On the pulse of ‘Midwesternness’: Food Network host visits Fargo, shares her food philosophy
By Anna Larson / The Forum
FARGO - Amy Thielen bought the green bowl on the cover of “The New Midwestern Table” at a garage sale.
The chef, cookbook author and Food Network host of “Heartland Table” says it’s her favorite serving bowl, and it fits the food philosophy infused in the pages of her cookbook.
Photos by New York-based photographer Jennifer May transport readers to Thielen’s Minnesota, where farmland, livestock, fresh-from-the-garden produce and small-town landmarks (think grocery stores, bars and butcher shops) set the scene for a truly Midwestern experience.
Mismatched vintage dishes are piled with pickled beets, meatballs and walleye – a lineup you might find on any Midwesterner’s table.
The 38-year-old’s home in Two Inlets, Minn., is at the heart of the book – it’s where she writes recipes, cooks for her family and friends, and filmed episodes for her Food Network show. The rural township in Becker County (near Park Rapids, where Thielen grew up) has a population of less than 240, and Thielen says its inhabitants are “into food.”
If her book isn’t proof enough, Thielen’s posts on Facebook, Instagram and Twitter will convince skeptics that the Midwest cares about great-tasting food.
On Oct. 24, Thielen expressed her enthusiasm about a local cheese maker to her Instagram followers, writing, “Locals, rejoice. Some guy named Lawrence is making incredible raw-milk goat cheese! Curds like feather pillows.”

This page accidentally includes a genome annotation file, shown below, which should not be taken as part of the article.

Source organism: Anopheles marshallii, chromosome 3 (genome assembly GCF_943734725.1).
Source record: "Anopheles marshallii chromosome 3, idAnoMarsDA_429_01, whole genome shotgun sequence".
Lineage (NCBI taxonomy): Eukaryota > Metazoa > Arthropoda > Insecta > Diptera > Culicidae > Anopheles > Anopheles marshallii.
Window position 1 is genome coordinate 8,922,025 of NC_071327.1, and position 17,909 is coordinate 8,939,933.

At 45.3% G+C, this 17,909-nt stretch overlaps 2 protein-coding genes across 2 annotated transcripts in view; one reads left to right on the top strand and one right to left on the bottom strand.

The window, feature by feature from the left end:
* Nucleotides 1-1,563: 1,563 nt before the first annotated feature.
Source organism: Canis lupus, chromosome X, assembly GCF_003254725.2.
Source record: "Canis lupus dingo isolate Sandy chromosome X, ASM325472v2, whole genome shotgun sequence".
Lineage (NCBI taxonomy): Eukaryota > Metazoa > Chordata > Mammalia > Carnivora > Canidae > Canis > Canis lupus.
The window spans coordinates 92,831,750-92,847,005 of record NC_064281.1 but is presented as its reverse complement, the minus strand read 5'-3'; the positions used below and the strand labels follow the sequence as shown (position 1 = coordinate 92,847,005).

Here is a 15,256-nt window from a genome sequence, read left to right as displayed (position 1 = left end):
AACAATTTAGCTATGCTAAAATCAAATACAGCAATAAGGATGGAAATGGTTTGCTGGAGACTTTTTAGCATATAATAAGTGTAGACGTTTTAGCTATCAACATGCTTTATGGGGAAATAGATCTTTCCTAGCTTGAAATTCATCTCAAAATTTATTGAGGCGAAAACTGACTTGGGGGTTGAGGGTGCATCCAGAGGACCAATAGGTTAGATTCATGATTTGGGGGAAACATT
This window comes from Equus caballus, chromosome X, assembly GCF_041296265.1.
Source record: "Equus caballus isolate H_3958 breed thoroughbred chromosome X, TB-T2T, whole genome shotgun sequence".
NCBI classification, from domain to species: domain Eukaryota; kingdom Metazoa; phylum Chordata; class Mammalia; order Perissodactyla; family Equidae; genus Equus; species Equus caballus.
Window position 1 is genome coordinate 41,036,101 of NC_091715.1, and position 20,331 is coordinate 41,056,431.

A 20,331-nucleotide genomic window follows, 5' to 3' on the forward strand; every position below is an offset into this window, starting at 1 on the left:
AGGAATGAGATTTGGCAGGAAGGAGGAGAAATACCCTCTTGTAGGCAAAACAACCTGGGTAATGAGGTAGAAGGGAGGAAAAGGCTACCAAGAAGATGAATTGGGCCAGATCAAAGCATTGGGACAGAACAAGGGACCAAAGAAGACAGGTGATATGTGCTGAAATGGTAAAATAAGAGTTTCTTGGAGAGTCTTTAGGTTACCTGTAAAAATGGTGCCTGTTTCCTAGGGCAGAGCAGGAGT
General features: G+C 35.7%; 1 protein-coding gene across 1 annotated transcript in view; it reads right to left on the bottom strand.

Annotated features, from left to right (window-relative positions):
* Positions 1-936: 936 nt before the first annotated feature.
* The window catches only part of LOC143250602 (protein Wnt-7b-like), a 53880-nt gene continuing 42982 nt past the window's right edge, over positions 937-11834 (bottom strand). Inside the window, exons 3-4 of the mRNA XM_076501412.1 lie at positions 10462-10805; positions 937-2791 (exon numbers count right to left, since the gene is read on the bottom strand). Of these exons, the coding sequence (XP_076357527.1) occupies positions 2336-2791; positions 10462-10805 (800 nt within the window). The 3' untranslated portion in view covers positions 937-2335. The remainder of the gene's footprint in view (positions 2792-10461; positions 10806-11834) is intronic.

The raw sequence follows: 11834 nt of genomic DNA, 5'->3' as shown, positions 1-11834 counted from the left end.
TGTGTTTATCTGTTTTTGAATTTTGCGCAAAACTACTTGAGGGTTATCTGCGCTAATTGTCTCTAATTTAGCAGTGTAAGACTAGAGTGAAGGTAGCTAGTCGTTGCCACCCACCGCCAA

“What I get kind of excited about is when good food, like wholesome, natural food, kind of crosses the socioeconomic boundaries. ... What I see, from this rural place, is that it’s popular among all kinds of people from all kinds of backgrounds.”
Food & Wine Magazine, The Huffington Post, Esquire, Food Network and Country Living magazines, along with other radio and news outlets, have recognized Thielen’s fresh approach to Midwestern food.
Tricia Cornell, who writes for Twin Cities-based magazine “The Heavy Table,” calls Thielen’s version of Midwestern food “conscious of its heritage, but not trapped in amber.”
Minnesota State University Moorhead graduate Amber Fletschock, who illustrated “The New Midwestern Table,” shares Thielen’s love of unpretentious, heritage-rich food. The artist lives about an hour from Thielen in Hewitt, population 258.
The women, along with their husbands, were introduced at a restaurant in Wadena, at the insistence of the restaurant owner’s wife.
“We kind of knew we were kindred folk and kindred spirits,” Thielen says.
The couples became friends, and Thielen asked Fletschock to illustrate her cookbook.
“I knew once I saw her work that she had her finger on the pulse of the Midwesternness that I wanted to capture,” she says.
Fletschock describes her illustration style as “pretty intricate, but it still has kind of a wonkiness to it.” Her patterns and designs are based on nature and strengthen the cookbook’s folky feel.
“It felt like we were on the same page,” Fletschock says. “It took a while to get the style we wanted. Amy called it ‘prairie hardcore’ by the end. It’s very sweet, but it’s got this edge to it. It’s kind of like the way living in this area is: There’s lots of beauty, but you have to deal with the cold and the snow and work hard.”
Thielen’s cooked plenty of meals for Fletschock, including a carrot salad dressed with lime juice and cilantro, “lovely” lamb kabobs and peanut maple fudge bars (the recipe’s in Thielen’s cookbook) that are too good to share. Fletschock says she admires Thielen’s honest cooking style.